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From: "Uecker, Martin" <Martin.Uecker@med.uni-goettingen.de>
To: "keescook@chromium.org" <keescook@chromium.org>
Cc: "torvalds@linux-foundation.org" <torvalds@linux-foundation.org>,
	"linux-kernel@vger.kernel.org" <linux-kernel@vger.kernel.org>
Subject: Re: VLAs and security
Date: Mon, 3 Sep 2018 07:39:31 +0000
Message-ID: <1535960372.32005.1.camel@med.uni-goettingen.de> (raw)
In-Reply-To: <CAGXu5jJ7kGm-DGUB8uwwhd-Hv7i4WEcSKumTf2MBsj_-yzWcqg@mail.gmail.com>

Am Sonntag, den 02.09.2018, 10:40 -0700 schrieb Kees Cook:
> On Sun, Sep 2, 2018 at 1:08 AM, Uecker, Martin
> <Martin.Uecker@med.uni-goettingen.de> wrote:
> > I do not agree that VLAs are generally bad for security.
> > I think the opposite is true. A VLA with the right size
> > allows the compiler to automatically perform or insert
> > meaningful bounds checks, while a fixed upper bound does not.
> 
> While I see what you mean, the trouble is that the compiler has no
> idea what the upper bounds of the _available_ stack is. This means
> that a large VLA might allow code to read/write beyond the stack
> allocation, which also bypasses the "standard" stack buffer overflow
> checks. Additionally, VLAs bypass the existing stack-size checks we've
> added to the kernel.

Limiting the size of the VLA should be sufficient to avoid this.

I don't know about your specific stack-size checks
in the kernel, but for general programming, the full solution
is for the compiler to probe the stack when growing.

But I was not talking about the bounds of the stack, but of the
array itself.

> > For example:
> > 
> > char buf[N];
> > buf[n] = 1;
> > 
> > Here, a compiler / analysis tool can for  n < N  using
> > static analysis or insert a run-time check.
> > 
> > Replacing this with
> > 
> > char buf[MAX_SIZE]
> > 
> > hides the information about the true upper bound
> > from automatic tools.
> 
> While this may be true for some tools, I don't agree VLAs are better
> in general. For example, the compiler actually knows the upper bound
> at build time now, and things like the printf format size checks and
> CONFIG_FORTIFY_SOURCE are now able to produce compile-time warnings
> (since "sizeof(buf)" isn't a runtime value). With a VLA, this is
> hidden from those tools, and detection depends on runtime analysis.

If the correct bound is actually a constant and the array
only ends up being a VLA for some random reason, I fully agree.

But if the true bound is smaller, then IMHO it is really bad advise
to tell programmers to use

char buf[MAX_SIZE]

instead of something like

assert(N <= MAX_SIZE); 
char buf[N]

because then errors of the form 

buf[n] = 1

with N < n < MAX_SIZE can not be detected anymore. Also the
code usually ends up being less readable, which is also a clear
disadvantage in my opinion.


> It should be noted that VLAs are also slow[1], so removing them not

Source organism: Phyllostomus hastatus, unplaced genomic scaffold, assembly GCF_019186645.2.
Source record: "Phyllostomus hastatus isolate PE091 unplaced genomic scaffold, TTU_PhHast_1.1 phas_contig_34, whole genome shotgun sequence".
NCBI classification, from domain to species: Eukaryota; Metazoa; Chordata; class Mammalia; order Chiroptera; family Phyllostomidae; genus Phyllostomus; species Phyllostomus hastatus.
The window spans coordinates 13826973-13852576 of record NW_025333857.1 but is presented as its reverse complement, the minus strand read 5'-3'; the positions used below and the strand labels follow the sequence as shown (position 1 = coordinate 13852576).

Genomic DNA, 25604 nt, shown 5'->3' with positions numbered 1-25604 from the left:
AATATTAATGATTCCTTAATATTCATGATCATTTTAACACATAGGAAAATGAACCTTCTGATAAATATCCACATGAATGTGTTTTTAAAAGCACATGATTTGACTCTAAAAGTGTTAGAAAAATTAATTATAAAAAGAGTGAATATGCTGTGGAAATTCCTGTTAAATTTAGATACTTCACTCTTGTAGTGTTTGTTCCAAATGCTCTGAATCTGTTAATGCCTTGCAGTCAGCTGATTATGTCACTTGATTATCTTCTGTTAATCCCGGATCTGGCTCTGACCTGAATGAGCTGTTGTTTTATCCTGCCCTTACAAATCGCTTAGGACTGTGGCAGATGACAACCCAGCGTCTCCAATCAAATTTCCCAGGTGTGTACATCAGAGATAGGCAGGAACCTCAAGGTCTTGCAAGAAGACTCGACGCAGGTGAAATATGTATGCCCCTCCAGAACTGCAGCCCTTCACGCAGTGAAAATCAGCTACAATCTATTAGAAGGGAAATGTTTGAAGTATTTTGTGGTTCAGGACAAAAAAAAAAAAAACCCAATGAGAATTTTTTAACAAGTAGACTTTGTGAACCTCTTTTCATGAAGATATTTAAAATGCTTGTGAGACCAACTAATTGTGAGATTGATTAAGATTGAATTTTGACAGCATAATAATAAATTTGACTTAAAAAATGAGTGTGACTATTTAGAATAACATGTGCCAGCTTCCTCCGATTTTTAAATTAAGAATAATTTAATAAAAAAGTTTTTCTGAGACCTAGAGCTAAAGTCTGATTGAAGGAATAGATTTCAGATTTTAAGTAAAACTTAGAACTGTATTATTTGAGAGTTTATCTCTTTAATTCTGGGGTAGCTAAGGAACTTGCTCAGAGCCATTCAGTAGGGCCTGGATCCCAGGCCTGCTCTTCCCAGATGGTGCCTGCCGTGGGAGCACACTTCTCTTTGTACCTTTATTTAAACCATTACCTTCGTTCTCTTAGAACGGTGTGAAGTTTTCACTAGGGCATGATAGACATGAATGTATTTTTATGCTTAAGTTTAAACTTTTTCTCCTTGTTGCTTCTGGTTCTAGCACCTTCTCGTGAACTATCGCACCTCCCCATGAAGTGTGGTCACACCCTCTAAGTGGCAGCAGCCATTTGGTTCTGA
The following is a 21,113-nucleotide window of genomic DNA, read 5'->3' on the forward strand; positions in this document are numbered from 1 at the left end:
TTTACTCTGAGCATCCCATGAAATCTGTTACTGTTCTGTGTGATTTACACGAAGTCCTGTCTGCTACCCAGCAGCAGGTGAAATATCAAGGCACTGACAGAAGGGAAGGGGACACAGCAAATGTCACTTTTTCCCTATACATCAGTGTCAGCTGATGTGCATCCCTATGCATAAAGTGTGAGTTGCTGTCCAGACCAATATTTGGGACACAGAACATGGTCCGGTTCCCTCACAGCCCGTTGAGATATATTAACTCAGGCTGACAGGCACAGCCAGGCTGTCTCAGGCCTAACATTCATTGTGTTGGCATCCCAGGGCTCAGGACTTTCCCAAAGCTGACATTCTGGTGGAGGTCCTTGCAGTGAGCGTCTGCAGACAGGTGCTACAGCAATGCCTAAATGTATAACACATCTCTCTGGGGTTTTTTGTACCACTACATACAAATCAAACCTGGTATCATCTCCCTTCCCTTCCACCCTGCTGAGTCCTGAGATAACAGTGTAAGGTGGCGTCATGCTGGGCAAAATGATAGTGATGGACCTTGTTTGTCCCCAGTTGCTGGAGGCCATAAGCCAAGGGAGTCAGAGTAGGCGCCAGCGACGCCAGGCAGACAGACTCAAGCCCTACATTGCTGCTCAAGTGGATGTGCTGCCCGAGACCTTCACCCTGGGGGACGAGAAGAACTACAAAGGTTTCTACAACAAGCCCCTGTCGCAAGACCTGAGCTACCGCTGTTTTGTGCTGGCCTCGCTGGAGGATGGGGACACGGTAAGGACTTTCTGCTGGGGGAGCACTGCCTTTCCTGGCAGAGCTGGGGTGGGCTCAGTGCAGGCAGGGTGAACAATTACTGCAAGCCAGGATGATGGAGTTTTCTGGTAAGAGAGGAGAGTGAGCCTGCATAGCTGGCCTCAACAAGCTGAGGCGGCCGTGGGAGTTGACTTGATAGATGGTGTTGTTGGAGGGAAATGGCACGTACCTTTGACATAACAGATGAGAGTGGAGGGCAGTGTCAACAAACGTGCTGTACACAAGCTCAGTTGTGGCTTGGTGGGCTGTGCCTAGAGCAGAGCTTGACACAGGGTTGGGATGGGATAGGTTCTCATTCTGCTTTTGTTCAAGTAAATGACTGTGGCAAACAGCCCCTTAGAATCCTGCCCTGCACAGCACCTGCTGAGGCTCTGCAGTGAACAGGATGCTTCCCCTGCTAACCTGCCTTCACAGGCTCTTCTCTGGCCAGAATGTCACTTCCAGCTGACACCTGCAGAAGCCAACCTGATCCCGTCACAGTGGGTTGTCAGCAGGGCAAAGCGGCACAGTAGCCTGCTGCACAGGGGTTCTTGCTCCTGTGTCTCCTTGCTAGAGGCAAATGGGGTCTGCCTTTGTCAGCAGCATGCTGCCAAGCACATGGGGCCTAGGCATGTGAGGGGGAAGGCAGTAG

> only improves robustness but also improves performance.

I have to admit that I am always a bit skeptical if somebody makes
generic claims such as "VLAs are slow" and then cites only a
single example. But I am not too surprised if compilers produce
crappy code for VLAs and that this can hurt performance in some
examples. But compared to dynamic allocation VLAs should be much
faster. They also reduce stack usage compared to always allocating
array with a fixed maximum size on the stack.

> > Of course, having predictable stack usage might be more
> > important in the kernel and might be a good argument
> > to still prefer the constant bound.
> 
> Between improved compile-time checking, faster runtime performance,
> and improved robustness against stack exhaustion, I strongly believe
> the kernel to be better off with VLAs entirely removed. And we are
> close: only 6 remain (out of the 115 I counted in v4.15).

Looking at some of the patches, I would say it is not 
clear to me that this is alway an improvement.

> > But loosing the tighter bounds is clearly a disadvantage
> > with respect to security that one should keep it mind.
> 
> Yes: without VLAs, stack array usage is reduced to "standard" stack
> buffer overflow concerns. Removing the VLA doesn't introduce a new
> risk: we already had to worry about fixed-size arrays. Removing VLAsalways
> means we don't have to worry about the VLA-specific risks anymore.

It introduces the new risk that certain logic error can
not be detected anymore by static analysis or run-time bounds
checking.

Best,
Martin

  reply index

Thread overview: 8+ messages / expand[flat|nested]  mbox.gz  Atom feed  top
2018-09-02  8:08 Uecker, Martin
2018-09-02 17:40 ` Kees Cook
2018-09-03  7:39   ` Uecker, Martin [this message]
2018-09-03 21:28     ` Linus Torvalds
2018-09-04  6:27       ` Uecker, Martin
2018-09-04  8:00         ` Dmitry Vyukov
2018-09-04 18:22           ` Uecker, Martin
2018-09-05  7:35             ` Dmitry Vyukov

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